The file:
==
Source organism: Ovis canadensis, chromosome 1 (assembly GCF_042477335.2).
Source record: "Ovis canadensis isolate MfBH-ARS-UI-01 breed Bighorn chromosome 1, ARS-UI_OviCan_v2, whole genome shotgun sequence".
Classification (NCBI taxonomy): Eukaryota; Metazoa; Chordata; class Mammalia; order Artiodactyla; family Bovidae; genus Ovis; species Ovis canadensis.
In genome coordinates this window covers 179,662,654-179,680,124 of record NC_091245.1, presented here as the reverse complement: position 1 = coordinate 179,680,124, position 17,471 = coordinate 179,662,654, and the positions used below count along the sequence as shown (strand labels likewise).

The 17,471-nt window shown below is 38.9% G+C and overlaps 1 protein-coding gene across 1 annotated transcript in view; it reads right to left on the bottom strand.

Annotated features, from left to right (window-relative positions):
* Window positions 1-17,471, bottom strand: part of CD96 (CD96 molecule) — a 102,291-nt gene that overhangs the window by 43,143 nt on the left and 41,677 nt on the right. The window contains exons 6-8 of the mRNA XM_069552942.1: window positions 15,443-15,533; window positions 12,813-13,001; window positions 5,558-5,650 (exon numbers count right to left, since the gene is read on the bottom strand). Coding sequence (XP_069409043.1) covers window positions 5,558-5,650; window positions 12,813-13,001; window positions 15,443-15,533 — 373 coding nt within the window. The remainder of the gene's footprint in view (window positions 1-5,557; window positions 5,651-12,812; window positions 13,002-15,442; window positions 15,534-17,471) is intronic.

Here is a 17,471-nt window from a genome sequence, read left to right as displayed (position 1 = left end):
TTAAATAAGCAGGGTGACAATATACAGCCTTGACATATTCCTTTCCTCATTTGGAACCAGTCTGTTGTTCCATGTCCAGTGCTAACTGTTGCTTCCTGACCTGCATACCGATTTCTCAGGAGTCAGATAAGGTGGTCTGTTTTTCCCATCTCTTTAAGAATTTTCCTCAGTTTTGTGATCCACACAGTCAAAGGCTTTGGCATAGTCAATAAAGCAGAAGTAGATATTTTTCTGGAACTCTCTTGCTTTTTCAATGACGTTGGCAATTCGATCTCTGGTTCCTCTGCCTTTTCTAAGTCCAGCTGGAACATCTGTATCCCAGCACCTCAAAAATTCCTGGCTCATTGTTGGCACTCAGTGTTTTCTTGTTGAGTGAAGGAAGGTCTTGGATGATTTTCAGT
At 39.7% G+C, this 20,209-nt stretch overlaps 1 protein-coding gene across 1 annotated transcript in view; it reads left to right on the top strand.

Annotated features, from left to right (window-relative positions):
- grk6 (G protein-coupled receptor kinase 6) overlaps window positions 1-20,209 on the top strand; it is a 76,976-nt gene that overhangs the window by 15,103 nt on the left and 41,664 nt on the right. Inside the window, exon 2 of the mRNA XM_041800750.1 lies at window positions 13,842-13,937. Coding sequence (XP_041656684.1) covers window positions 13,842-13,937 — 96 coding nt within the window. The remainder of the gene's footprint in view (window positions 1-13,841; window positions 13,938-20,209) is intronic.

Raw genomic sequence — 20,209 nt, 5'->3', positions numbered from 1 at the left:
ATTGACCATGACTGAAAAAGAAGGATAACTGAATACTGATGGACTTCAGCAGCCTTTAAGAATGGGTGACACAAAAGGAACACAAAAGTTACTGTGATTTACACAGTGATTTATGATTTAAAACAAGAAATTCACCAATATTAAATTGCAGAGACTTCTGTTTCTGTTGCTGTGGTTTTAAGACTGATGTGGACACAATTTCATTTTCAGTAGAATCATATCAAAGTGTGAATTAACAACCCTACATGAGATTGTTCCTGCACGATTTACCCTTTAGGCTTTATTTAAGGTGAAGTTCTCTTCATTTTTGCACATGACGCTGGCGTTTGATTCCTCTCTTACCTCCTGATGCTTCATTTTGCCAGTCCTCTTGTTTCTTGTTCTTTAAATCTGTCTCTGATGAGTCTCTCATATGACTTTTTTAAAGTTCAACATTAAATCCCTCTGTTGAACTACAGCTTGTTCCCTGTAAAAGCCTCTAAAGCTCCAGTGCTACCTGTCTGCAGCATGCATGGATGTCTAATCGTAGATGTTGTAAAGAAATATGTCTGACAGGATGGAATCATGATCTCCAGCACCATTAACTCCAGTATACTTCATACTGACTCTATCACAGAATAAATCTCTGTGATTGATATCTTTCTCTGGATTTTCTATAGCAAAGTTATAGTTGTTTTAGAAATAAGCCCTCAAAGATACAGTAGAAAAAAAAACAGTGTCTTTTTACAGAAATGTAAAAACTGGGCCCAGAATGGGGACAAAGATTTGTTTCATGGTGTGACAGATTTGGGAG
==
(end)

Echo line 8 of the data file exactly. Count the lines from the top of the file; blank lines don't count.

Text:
Here is a 17,471-nt window from a genome sequence, read left to right as displayed (position 1 = left end):